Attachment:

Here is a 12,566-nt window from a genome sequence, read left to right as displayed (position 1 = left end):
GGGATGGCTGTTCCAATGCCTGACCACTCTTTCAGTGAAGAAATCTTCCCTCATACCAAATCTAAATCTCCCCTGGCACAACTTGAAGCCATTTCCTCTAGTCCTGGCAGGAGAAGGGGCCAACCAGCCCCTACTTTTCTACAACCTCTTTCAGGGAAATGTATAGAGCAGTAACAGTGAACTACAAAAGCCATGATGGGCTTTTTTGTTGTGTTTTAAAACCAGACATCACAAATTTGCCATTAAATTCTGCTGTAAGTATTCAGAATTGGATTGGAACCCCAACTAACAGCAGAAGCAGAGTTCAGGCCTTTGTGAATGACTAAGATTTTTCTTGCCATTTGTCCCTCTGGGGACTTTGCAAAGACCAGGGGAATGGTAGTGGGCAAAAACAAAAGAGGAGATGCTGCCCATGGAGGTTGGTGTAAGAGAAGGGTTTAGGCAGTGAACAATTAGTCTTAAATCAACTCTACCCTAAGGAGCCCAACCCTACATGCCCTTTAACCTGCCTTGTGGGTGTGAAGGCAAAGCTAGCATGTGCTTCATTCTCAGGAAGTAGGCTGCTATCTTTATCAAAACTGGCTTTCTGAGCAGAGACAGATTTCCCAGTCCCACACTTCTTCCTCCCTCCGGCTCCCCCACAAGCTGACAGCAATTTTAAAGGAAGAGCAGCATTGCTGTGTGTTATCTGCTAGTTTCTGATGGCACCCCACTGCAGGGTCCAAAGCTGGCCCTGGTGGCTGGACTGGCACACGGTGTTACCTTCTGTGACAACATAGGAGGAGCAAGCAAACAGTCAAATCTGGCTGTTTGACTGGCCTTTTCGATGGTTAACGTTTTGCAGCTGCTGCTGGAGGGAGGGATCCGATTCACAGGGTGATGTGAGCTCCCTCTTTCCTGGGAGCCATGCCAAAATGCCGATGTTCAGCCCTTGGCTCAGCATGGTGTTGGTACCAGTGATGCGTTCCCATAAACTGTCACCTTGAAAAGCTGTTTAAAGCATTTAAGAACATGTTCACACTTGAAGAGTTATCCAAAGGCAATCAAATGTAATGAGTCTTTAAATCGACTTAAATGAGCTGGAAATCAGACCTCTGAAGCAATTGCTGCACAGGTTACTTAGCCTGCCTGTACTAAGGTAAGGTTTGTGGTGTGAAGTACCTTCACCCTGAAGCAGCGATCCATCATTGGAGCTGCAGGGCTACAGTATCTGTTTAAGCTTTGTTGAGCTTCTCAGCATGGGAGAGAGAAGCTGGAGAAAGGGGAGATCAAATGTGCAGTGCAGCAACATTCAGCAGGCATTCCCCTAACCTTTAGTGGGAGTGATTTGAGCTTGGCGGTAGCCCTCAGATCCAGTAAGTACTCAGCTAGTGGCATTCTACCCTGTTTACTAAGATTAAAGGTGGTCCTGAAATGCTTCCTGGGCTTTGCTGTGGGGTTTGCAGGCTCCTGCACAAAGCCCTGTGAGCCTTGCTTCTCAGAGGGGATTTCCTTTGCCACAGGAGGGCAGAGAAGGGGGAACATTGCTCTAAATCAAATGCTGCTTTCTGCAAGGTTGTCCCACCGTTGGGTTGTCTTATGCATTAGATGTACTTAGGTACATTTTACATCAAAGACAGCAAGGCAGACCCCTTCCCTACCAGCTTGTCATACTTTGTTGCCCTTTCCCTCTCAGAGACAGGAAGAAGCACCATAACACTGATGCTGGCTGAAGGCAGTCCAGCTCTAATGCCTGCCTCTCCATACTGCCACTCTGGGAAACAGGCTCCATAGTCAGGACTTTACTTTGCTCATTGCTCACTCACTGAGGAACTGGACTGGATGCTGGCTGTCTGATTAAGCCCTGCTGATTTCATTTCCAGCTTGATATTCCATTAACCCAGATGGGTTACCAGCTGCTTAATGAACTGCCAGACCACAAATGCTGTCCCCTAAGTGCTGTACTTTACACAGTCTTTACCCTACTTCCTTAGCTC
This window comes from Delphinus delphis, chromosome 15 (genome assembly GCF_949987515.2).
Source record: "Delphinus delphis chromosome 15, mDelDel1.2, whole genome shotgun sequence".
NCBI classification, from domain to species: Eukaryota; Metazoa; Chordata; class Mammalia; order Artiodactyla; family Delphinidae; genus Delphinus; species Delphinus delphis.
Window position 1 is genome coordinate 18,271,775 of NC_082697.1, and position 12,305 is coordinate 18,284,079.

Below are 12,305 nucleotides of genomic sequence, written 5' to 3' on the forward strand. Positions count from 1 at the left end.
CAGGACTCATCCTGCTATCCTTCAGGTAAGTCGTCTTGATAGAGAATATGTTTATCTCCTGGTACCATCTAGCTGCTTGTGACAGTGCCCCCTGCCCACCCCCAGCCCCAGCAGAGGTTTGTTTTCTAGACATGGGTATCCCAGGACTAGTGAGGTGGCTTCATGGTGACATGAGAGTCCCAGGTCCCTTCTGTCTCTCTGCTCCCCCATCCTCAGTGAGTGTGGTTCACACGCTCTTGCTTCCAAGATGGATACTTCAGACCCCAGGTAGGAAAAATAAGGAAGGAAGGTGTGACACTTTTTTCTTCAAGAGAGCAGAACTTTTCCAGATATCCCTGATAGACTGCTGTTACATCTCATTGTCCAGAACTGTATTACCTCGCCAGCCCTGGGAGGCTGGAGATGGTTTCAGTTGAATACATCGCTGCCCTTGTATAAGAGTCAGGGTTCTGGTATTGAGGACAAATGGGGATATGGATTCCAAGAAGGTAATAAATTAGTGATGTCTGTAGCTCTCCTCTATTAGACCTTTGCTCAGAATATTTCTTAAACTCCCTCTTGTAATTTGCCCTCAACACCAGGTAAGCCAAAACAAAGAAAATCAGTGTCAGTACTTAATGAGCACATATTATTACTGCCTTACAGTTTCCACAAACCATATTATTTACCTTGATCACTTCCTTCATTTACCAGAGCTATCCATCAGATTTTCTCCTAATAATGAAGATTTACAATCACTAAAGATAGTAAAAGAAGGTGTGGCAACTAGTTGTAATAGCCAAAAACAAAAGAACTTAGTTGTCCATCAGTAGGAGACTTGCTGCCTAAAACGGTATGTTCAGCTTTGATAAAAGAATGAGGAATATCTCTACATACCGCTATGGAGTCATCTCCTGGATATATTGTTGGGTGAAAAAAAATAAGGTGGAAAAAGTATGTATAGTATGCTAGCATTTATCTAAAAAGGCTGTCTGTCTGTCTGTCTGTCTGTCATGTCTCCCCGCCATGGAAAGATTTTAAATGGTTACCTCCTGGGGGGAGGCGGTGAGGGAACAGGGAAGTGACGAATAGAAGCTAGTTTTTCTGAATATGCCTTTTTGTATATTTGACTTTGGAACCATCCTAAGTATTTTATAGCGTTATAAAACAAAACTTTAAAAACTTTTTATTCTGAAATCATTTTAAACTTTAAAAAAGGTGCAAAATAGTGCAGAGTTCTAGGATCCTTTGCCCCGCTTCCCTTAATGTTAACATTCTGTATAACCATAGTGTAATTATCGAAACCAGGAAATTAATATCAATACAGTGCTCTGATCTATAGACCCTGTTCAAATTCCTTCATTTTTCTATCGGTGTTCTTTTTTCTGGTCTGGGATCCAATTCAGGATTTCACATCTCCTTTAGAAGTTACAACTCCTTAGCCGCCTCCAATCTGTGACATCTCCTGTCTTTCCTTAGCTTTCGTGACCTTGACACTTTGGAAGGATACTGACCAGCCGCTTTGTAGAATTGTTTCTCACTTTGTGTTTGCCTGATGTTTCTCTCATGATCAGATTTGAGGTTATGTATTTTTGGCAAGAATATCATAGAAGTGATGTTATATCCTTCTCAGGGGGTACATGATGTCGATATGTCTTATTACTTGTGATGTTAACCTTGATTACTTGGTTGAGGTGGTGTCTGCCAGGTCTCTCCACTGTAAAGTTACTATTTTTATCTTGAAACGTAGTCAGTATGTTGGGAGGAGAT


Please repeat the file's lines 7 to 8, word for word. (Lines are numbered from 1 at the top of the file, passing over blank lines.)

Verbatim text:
Below are 12,305 nucleotides of genomic sequence, written 5' to 3' on the forward strand. Positions count from 1 at the left end.
CAGGACTCATCCTGCTATCCTTCAGGTAAGTCGTCTTGATAGAGAATATGTTTATCTCCTGGTACCATCTAGCTGCTTGTGACAGTGCCCCCTGCCCACCCCCAGCCCCAGCAGAGGTTTGTTTTCTAGACATGGGTATCCCAGGACTAGTGAGGTGGCTTCATGGTGACATGAGAGTCCCAGGTCCCTTCTGTCTCTCTGCTCCCCCATCCTCAGTGAGTGTGGTTCACACGCTCTTGCTTCCAAGATGGATACTTCAGACCCCAGGTAGGAAAAATAAGGAAGGAAGGTGTGACACTTTTTTCTTCAAGAGAGCAGAACTTTTCCAGATATCCCTGATAGACTGCTGTTACATCTCATTGTCCAGAACTGTATTACCTCGCCAGCCCTGGGAGGCTGGAGATGGTTTCAGTTGAATACATCGCTGCCCTTGTATAAGAGTCAGGGTTCTGGTATTGAGGACAAATGGGGATATGGATTCCAAGAAGGTAATAAATTAGTGATGTCTGTAGCTCTCCTCTATTAGACCTTTGCTCAGAATATTTCTTAAACTCCCTCTTGTAATTTGCCCTCAACACCAGGTAAGCCAAAACAAAGAAAATCAGTGTCAGTACTTAATGAGCACATATTATTACTGCCTTACAGTTTCCACAAACCATATTATTTACCTTGATCACTTCCTTCATTTACCAGAGCTATCCATCAGATTTTCTCCTAATAATGAAGATTTACAATCACTAAAGATAGTAAAAGAAGGTGTGGCAACTAGTTGTAATAGCCAAAAACAAAAGAACTTAGTTGTCCATCAGTAGGAGACTTGCTGCCTAAAACGGTATGTTCAGCTTTGATAAAAGAATGAGGAATATCTCTACATACCGCTATGGAGTCATCTCCTGGATATATTGTTGGGTGAAAAAAAATAAGGTGGAAAAAGTATGTATAGTATGCTAGCATTTATCTAAAAAGGCTGTCTGTCTGTCTGTCTGTCTGTCATGTCTCCCCGCCATGGAAAGATTTTAAATGGTTACCTCCTGGGGGGAGGCGGTGAGGGAACAGGGAAGTGACGAATAGAAGCTAGTTTTTCTGAATATGCCTTTTTGTATATTTGACTTTGGAACCATCCTAAGTATTTTATAGCGTTATAAAACAAAACTTTAAAAACTTTTTATTCTGAAATCATTTTAAACTTTAAAAAAGGTGCAAAATAGTGCAGAGTTCTAGGATCCTTTGCCCCGCTTCCCTTAATGTTAACATTCTGTATAACCATAGTGTAATTATCGAAACCAGGAAATTAATATCAATACAGTGCTCTGATCTATAGACCCTGTTCAAATTCCTTCATTTTTCTATCGGTGTTCTTTTTTCTGGTCTGGGATCCAATTCAGGATTTCACATCTCCTTTAGAAGTTACAACTCCTTAGCCGCCTCCAATCTGTGACATCTCCTGTCTTTCCTTAGCTTTCGTGACCTTGACACTTTGGAAGGATACTGACCAGCCGCTTTGTAGAATTGTTTCTCACTTTGTGTTTGCCTGATGTTTCTCTCATGATCAGATTTGAGGTTATGTATTTTTGGCAAGAATATCATAGAAGTGATGTTATATCCTTCTCAGGGGGTACATGATGTCGATATGTCTTATTACTTGTGATGTTAACCTTGATTACTTGGTTGAGGTGGTGTCTGCCAGGTCTCTCCACTGTAAAGTTACTATTTTTATCTTGAAACGTAGTCAGTATGTTGGGAGGAGAT